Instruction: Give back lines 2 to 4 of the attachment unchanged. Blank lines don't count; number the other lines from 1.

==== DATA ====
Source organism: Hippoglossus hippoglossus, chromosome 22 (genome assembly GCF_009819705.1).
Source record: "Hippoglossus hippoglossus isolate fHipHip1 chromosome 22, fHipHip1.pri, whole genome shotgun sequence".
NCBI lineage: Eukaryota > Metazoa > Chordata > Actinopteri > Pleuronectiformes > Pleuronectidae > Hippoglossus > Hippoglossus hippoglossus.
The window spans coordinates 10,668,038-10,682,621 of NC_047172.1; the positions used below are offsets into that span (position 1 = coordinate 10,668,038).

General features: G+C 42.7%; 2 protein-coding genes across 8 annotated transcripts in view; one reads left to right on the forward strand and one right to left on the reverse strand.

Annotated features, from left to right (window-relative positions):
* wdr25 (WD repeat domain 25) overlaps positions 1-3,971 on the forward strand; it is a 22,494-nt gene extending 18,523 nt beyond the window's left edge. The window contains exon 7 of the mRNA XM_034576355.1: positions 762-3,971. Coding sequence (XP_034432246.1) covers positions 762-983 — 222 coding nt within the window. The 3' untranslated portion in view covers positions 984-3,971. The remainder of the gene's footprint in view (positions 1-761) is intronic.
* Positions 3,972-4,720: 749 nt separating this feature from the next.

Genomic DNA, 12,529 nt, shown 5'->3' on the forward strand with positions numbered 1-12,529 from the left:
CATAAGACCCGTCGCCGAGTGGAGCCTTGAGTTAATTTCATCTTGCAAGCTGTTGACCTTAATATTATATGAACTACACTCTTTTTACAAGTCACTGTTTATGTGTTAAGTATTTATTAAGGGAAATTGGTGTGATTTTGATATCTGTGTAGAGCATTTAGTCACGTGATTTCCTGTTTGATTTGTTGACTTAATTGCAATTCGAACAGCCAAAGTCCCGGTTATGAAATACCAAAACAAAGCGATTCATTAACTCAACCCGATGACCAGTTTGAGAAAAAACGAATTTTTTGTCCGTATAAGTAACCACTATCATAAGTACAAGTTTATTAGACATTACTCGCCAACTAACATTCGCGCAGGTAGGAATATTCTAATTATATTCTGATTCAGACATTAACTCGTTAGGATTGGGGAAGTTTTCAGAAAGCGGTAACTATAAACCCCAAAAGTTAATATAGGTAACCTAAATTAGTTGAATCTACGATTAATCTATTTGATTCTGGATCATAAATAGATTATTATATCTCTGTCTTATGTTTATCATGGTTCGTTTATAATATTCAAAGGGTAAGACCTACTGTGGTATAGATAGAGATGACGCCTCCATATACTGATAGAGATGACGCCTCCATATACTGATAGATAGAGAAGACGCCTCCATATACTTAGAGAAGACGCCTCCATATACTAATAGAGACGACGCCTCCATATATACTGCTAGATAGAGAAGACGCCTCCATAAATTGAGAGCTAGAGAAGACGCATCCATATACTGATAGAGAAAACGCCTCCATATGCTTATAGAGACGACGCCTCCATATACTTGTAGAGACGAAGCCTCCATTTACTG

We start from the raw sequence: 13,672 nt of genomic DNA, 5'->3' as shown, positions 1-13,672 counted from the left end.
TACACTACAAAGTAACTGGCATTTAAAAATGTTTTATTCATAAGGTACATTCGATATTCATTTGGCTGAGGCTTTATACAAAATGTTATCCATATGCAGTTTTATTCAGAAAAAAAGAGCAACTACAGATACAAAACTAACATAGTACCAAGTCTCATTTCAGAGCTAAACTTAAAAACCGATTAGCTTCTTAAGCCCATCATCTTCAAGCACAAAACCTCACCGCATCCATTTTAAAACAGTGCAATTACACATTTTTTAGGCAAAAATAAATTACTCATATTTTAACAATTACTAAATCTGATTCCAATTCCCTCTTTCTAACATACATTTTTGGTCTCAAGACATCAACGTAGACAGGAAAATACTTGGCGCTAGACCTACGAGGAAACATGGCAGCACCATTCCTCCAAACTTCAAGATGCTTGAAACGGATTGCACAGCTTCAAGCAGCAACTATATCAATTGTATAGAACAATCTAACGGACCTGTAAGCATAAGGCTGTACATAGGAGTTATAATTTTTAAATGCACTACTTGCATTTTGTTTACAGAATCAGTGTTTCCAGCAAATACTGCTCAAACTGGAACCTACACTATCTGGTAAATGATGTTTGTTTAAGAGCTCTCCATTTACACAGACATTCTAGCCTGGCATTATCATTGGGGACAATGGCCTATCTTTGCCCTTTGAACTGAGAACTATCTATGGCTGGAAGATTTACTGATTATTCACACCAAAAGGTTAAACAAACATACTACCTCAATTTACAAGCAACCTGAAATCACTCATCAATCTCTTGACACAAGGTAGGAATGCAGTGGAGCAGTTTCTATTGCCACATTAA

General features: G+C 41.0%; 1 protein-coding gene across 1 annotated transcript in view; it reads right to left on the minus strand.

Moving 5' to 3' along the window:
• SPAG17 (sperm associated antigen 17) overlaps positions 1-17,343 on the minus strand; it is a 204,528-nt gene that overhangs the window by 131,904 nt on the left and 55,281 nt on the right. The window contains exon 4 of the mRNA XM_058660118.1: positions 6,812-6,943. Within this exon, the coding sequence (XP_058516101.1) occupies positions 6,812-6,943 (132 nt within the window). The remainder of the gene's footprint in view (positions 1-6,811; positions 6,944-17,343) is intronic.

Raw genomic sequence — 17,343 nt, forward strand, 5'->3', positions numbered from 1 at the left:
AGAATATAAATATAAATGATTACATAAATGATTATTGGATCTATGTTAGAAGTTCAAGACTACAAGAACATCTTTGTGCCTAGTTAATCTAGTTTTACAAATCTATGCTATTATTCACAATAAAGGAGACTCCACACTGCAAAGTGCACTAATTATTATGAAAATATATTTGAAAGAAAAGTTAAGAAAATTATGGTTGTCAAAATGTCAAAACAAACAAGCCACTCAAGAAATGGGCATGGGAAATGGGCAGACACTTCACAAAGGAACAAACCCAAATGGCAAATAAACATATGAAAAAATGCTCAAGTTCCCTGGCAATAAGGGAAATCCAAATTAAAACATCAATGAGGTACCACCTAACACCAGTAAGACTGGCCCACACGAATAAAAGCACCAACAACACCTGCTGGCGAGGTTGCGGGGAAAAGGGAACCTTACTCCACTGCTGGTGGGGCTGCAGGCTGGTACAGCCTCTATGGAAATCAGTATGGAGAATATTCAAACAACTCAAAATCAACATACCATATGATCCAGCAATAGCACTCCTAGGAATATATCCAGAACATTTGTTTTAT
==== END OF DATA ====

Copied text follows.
Source record: "Hippoglossus hippoglossus isolate fHipHip1 chromosome 22, fHipHip1.pri, whole genome shotgun sequence".
NCBI lineage: Eukaryota > Metazoa > Chordata > Actinopteri > Pleuronectiformes > Pleuronectidae > Hippoglossus > Hippoglossus hippoglossus.
The window spans coordinates 10,668,038-10,682,621 of NC_047172.1; the positions used below are offsets into that span (position 1 = coordinate 10,668,038).